“Potholes Killing More Than Terrorism, It Is Frightening” : SC

“Potholes Killing More Than Terrorism, It Is Frightening” : SC

The bench noted that potholes killed 3,597 persons in 2017 but was surprised that states were disputing the figures

 A bench of justices Madan B Lokur and Deepak Gupta today questioned why states were disputing the centre’s figure that potholes claimed 3,597 lives last year and were not willing to take remedial measures to save precious lives.

“It is unfortunate that some states were disputing the data published by the Union Ministry of Road Transport and Highway (MoRTH) under the Central government on the ground that the figures were not verified by the transport departments of the respective states”, said the bench.

The court noted in the order that it had earlier observed that “the number of deaths in road accidents was more than the fatalities caused by terrorist attacks in India and the situation was frightening”.

In July, the apex court had taken cognizance of reports quoting official data showing that pothole-related accidents had claimed 3,597 lives in 2017, compared to 803 in all terror and extremist attacks that year.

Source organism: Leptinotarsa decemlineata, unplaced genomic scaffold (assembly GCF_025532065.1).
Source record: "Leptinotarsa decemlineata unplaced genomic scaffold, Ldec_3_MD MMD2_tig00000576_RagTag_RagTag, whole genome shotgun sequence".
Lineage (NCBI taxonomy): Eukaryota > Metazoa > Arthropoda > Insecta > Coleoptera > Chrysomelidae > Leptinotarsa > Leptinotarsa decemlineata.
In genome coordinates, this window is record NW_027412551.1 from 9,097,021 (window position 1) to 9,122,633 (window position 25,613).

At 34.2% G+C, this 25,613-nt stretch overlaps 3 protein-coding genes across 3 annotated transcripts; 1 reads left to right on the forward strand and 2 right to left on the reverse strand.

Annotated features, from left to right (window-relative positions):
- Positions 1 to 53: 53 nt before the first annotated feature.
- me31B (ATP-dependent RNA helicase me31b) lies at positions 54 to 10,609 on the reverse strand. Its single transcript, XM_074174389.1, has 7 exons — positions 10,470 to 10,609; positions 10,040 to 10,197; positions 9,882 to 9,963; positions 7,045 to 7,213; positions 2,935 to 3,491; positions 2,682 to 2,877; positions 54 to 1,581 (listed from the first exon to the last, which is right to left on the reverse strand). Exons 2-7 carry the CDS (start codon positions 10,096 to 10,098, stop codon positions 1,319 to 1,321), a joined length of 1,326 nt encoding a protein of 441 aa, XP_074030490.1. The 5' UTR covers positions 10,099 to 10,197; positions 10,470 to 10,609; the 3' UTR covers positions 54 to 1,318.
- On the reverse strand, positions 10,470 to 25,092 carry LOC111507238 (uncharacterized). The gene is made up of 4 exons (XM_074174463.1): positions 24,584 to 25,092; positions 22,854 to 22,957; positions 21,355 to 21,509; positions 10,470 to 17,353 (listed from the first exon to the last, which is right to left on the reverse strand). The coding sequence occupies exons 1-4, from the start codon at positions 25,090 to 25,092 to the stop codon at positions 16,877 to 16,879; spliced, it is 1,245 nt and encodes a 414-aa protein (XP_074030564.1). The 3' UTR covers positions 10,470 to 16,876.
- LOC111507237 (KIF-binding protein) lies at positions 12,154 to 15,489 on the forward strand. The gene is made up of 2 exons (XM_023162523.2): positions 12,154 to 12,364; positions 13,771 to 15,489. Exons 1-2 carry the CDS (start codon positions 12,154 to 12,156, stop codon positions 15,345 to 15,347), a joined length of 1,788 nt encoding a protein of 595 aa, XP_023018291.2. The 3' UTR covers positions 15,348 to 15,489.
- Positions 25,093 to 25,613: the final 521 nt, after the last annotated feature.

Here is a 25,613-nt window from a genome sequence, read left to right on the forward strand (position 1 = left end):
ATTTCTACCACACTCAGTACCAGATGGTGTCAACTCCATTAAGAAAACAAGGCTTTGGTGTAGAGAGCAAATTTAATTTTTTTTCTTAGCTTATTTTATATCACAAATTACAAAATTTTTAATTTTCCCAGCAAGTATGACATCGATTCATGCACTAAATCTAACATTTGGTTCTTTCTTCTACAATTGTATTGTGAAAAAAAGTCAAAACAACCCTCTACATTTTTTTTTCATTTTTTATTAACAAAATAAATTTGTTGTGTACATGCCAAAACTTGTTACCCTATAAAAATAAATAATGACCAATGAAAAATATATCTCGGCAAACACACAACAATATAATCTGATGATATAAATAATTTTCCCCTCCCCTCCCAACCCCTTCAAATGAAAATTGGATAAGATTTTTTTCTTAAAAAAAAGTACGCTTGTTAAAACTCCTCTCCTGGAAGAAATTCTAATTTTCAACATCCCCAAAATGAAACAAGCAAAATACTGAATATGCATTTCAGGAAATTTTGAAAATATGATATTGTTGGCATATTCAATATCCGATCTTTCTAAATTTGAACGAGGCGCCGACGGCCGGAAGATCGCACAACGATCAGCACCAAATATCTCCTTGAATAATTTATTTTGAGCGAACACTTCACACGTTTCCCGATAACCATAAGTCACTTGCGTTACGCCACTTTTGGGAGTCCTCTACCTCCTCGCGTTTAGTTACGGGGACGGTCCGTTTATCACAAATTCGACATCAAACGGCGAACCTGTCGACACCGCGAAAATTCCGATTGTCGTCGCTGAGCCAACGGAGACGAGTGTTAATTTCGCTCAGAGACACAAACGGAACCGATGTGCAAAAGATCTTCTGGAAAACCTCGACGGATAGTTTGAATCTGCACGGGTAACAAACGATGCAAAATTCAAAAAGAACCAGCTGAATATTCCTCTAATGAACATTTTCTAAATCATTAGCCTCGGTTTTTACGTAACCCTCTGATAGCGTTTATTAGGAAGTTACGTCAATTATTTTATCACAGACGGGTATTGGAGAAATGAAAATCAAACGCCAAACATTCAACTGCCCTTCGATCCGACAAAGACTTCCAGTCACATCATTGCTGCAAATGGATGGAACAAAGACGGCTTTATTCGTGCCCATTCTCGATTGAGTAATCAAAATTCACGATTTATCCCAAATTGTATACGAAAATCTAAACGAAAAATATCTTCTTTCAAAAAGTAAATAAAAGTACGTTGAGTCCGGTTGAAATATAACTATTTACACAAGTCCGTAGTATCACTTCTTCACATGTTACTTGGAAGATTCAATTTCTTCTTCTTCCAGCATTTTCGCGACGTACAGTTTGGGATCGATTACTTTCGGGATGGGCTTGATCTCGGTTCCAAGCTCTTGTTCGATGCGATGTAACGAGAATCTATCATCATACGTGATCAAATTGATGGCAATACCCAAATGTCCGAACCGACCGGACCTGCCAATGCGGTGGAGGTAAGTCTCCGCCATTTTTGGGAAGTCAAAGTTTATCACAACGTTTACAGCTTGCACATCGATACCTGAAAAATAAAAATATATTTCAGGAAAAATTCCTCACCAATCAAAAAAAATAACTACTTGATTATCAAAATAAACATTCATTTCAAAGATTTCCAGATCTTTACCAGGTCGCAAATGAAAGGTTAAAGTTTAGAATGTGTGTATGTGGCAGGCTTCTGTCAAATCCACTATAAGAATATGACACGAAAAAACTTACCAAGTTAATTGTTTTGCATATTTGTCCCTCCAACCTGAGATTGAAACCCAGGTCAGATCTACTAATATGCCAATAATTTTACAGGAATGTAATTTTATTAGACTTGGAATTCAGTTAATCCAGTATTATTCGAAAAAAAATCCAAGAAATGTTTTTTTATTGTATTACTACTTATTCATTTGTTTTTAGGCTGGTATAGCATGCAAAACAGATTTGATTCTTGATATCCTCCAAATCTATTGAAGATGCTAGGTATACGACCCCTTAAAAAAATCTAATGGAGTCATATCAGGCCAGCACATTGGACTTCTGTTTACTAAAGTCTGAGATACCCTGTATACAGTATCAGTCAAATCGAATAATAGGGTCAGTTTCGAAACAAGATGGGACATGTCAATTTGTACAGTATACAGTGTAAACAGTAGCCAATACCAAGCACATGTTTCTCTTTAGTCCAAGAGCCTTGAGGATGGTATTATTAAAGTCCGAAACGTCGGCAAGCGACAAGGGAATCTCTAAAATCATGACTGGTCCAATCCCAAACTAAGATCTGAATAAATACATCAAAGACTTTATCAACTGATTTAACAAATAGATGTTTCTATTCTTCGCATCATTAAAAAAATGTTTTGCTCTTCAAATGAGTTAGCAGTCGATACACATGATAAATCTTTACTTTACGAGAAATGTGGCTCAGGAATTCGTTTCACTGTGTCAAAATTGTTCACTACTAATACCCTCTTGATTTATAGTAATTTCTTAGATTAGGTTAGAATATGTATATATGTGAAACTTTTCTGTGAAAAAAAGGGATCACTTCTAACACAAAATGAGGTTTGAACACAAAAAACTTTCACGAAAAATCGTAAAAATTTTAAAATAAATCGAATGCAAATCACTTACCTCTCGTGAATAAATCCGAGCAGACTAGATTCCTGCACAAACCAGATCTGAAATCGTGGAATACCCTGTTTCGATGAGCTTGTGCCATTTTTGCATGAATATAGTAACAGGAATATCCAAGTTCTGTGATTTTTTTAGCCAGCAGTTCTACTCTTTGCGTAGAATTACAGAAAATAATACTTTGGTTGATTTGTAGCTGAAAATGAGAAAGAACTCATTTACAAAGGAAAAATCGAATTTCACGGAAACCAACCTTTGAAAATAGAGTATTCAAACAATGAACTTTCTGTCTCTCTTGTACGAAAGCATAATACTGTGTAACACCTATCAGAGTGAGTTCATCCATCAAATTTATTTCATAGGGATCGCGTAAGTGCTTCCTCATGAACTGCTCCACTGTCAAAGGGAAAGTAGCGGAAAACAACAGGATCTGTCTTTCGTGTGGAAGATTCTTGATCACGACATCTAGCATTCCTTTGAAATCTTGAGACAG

The bench said it was also surprising that some states have said at a recent meeting convened by the Supreme Court Committee on Road Safety, headed by former top court judge Justice K S Radhakrishnan, that the funds allocated to them for maintenance of roads were inadequate.

It observed that since the states were constructing the roads, they were also obliged to maintain them.

“How can the states say that they cannot maintain the roads? Why states are giving money to the contractors for roads if they have no money to maintain the roads? Will they demolish all the roads”, the bench said.

“What are the states doing”, it asked the counsel appearing for the ministry, while referring to the submissions by the states at the meeting about the data on deaths in accidents caused by potholes.

“Who is to maintain the roads? Are the people supposed to maintain them”, the bench asked.

Advocate Gaurav Agrawal, assisting the court as an amicus curiae in the road safety matter, said the authorities do not see the underlining problem and no policy was discussed at the meeting on how to repair the potholes.